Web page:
6 Health Insurance Options For College Students

Health Bear

When we start our college experience, most of us are young and don’t have much money, so it can be tempting to skip health insurance altogether. If you’re tempted, resist. Good insurance is a crucial safety net at any age.

Earning a degree is hard work, and college is an active time. It’s not uncommon for students to need medical care, whether because of a sports injury or because your immune system is struggling after all those late-night study sessions. The good news is there are insurance options available.

Stick with Mom and Dad

Health care reform now ensures that students can stay on their parents’ health care plans until age 26. While in general this is a good option, there are some issues to watch out for. For one thing, your parents’ plan may not cover the things you need, so be sure to get the details before you make a decision.

It may also be more difficult to find an in-network health care provider if you’ve moved to a different state for school. If this is an issue, you might consider earning your degree online, and an online learning self-assessment can help you make the best decision.

Go with your school’s insurance plan

Many universities offer their health care plans to students at discounted rates. Schools can usually get bulk rates from insurance companies because of the number of students, staff, and faculty that sign up, but those savings don’t always get passed on.

The good news is that if you get your health care through your school, you can group this expensive with your other university expenses so it’s covered by your student loan. However, be aware that student plans often offer limited coverage and strict limits on claims and the number of doctor visits you can make.

Consider a short-term plan

If you’re on a school plan and need coverage over the summer, or if you’re leaving your parents’ plan and haven’t yet found the right long-term coverage for yourself, consider short term health insurance for college students.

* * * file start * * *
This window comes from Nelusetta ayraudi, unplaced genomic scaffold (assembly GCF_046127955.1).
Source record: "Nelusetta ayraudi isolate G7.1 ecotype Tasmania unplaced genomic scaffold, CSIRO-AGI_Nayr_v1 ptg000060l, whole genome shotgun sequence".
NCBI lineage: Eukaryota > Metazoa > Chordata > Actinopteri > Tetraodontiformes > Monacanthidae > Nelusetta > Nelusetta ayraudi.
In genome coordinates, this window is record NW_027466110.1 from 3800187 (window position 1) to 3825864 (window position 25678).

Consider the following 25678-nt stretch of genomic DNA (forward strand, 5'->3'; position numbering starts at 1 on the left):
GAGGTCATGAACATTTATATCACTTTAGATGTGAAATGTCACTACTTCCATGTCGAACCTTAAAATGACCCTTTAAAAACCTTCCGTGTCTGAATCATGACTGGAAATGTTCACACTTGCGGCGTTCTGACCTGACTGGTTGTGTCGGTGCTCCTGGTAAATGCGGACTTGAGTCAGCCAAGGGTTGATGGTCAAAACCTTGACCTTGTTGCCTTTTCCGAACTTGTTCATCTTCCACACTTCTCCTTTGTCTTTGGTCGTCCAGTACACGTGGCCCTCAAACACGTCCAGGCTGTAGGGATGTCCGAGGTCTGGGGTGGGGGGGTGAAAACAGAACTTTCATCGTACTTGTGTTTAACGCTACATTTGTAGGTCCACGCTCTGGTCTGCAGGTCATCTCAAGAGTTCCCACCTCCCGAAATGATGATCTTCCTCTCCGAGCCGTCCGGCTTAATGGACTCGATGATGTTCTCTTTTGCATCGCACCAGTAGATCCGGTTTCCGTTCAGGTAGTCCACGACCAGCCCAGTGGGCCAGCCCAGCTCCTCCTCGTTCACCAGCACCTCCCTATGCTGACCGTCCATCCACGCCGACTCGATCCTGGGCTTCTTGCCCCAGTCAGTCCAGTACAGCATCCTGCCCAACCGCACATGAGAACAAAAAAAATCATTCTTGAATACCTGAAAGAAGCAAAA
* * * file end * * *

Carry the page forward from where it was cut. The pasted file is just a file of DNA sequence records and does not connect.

These plans usually go into effect quickly, have broad network coverage (or no network limitations at all), and will cover you no matter where you go for work, study, or summer holidays. They won’t cover preexisting conditions, but they are inexpensive and offer a lot of flexibility for people on the move.

Consider Medicaid

If you’re from a low-income family, you might be able to get insurance through Medicaid. Your eligibility will depend on your parents’ income, but if you’re eligible, this can be a great way to get coverage without spending too much.

The other question is whether your state has expanded Medicare to allow this option. Every state is different, so be sure to check it out. In some cases, it might be worth transferring your residency to the state where you plan to go to school if that will make you eligible for Medicaid.

Get catastrophic insurance

If you’re under age 30, health care law lets you buy catastrophic policies without a tax penalty. A catastrophic policy comes with high deductibles and very low premiums. They aren’t meant to cover regular, routine health care.

What they do cover is a catastrophe: a car accident, a devastating illness, or any other unexpected event with huge medical bills. Choosing only a catastrophic insurance policy is a gamble, but for some, it might be the most affordable choice.

 Go on the exchange

Another option is to go onto your state’s health insurance exchange. Exchange policies are typically far cheaper than long-term private policies, and there are ways to make them even cheaper.

If you are within 400% of the poverty line, and if you’re not able to get insurance through an employer, you might be eligible for special tax credits to lower your premiums. Just be careful: often the cheapest policies on the exchange don’t offer the best quality.

Content Provided By Scholarship Media

UTA Radio on Facebook

Twitter Feed

UTA News